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Soft hour!6 which wakes the wish and melts the heart
Of those who sail the seas, on the first day
Or fills with love the pilgrim on his way
Seeming to weep the dying day's decay;
When Nero perish'd by the justest doom
Which ever the destroyer yet destroy'd, Amidst the roar of liberated Rome,
Of nations freed, and the world overjoy'd,
Perhaps the weakness of a heart not void
But I'm digressing: what on earth has Nero,
Or any such like sovereign buffoons, To do with the transactions of my hero,
More than such madmen's fellow-man-the moon's? Sure my invention must be down at zero,
And I grown one of many « wooden spoons » Of verse (the name with which we Cantabs please To dub the last of honours in degrees).
I feel this tediousness will never do
'T is being too epic, and I must cut down (In copying) this long canto into two;
They'll never find it out, unless I own The fact, excepting some experienced few;
And then as an improvement 't will be shown: I'll prove that such the opinion of the critic is From Aristotle passim.—See Mountiang.
END OF CANTO THIRD.
NOTES TO CANTO III.
Note 5, page 170, stanza xlv..
Io non credo piu al nero ch'all' azzurro;
E credo alcuna volta anco nel burro;
E molto piu nell'espro che il mangurro;
Pulci, Morgante Maggiore, canto 18, stanza 151.
Note 2, page 178, stanza lxxi.
That e'er by precious metal was held in. This dress is Moorish, and the bracelets and bar are worn in the manner described. The reader will perceive hereafter, that as the mother of Haidee was of Fez, her daughter wore the garb of the country.
Note 3, page 179, stanza LXXII.
A like gold bar above her instep roll'd etc. The bar of gold above the instep is a mark of sovereign rank in the women of the families of the deys, and is worn as such by their female relatives.
Note 4, page 179, stanza LxxIII.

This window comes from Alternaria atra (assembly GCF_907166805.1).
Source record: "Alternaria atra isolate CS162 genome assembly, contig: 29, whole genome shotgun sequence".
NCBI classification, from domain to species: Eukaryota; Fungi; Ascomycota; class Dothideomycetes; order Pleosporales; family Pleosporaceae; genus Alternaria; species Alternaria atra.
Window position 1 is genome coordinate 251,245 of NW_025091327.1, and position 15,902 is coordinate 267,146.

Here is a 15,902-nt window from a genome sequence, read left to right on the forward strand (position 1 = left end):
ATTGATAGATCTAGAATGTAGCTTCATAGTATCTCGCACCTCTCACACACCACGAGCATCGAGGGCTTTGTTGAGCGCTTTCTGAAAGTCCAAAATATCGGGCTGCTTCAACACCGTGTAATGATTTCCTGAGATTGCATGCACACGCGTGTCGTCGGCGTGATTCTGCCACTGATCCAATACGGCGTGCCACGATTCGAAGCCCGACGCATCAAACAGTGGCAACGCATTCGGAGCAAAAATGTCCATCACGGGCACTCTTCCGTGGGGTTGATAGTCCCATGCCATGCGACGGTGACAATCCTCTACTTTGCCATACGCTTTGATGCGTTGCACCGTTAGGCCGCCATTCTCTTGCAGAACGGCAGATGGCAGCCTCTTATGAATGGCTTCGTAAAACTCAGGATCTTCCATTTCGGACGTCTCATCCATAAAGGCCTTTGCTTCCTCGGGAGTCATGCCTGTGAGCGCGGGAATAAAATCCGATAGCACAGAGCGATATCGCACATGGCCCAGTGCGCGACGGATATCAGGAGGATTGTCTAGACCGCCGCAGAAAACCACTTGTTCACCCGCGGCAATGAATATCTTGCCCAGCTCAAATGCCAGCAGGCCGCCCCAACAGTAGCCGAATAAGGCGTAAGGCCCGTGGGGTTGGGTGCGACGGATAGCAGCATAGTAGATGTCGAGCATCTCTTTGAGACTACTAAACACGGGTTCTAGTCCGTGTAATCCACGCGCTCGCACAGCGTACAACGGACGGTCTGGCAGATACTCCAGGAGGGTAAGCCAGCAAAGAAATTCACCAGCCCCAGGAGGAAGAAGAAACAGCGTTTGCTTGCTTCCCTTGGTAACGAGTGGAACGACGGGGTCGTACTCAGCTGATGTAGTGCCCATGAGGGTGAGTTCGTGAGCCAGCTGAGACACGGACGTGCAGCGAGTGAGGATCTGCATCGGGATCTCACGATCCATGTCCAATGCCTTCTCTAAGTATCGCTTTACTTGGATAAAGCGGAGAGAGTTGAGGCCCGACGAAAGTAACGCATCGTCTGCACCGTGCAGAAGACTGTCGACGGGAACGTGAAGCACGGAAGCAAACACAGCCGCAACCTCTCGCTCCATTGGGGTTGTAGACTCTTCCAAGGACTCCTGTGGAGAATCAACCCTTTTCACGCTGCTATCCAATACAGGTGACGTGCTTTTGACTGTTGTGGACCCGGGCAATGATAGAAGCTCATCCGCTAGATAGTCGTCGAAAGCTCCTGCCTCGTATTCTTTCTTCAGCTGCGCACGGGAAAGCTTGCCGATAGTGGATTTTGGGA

Her person if allow'd at large to run, etc. This is no exaggeration; there were four women whom I remember to have seen, who possessed their hair in this profusion; of these, three were English, the other was a Levantine. Their hair was of that length and quantity, that when let down, it almost entirely shaded the person, so as nearly to render dress a superfluity. Of these, only one had dark hair; the Oriental's had, perhaps, the lightest colour of the four.
Note 5, page 194, stanza cvii.
Εσπερε παντα φερεις
Fragment of Sappho.
Note 6, page 195, stanza cvili.
Era gia l' ora che volge 'l disio,
« А’naviganti, e 'ntenerisce il cuore;
» E che lo nuovo peregrin' d' Amore
Dante's Purgatory, canto 8. This last line is the first of Gray's Elegy, taken by him without acknowledgment.
Note 7, page 195, stanza cıx. Some hands unseen strew'd flowers upon his tomb: etc.
See Suetonius for this fact.
Nothing so difficult as a beginning
In poesy, unless perhaps the end;
The race, he sprains a wing, and down we tend, Like Lucifer when hurl’d from heaven for sinning;
Our sin the same, and hard as his to mend, Being pride, which leads the mind to soar too far, Till our own weakness shows us what we are.
But time, which bring all beings to their level,
And sharp adversity, will teach at last
That neither of their intellects are vast:
We know not this—the blood flows on too fast;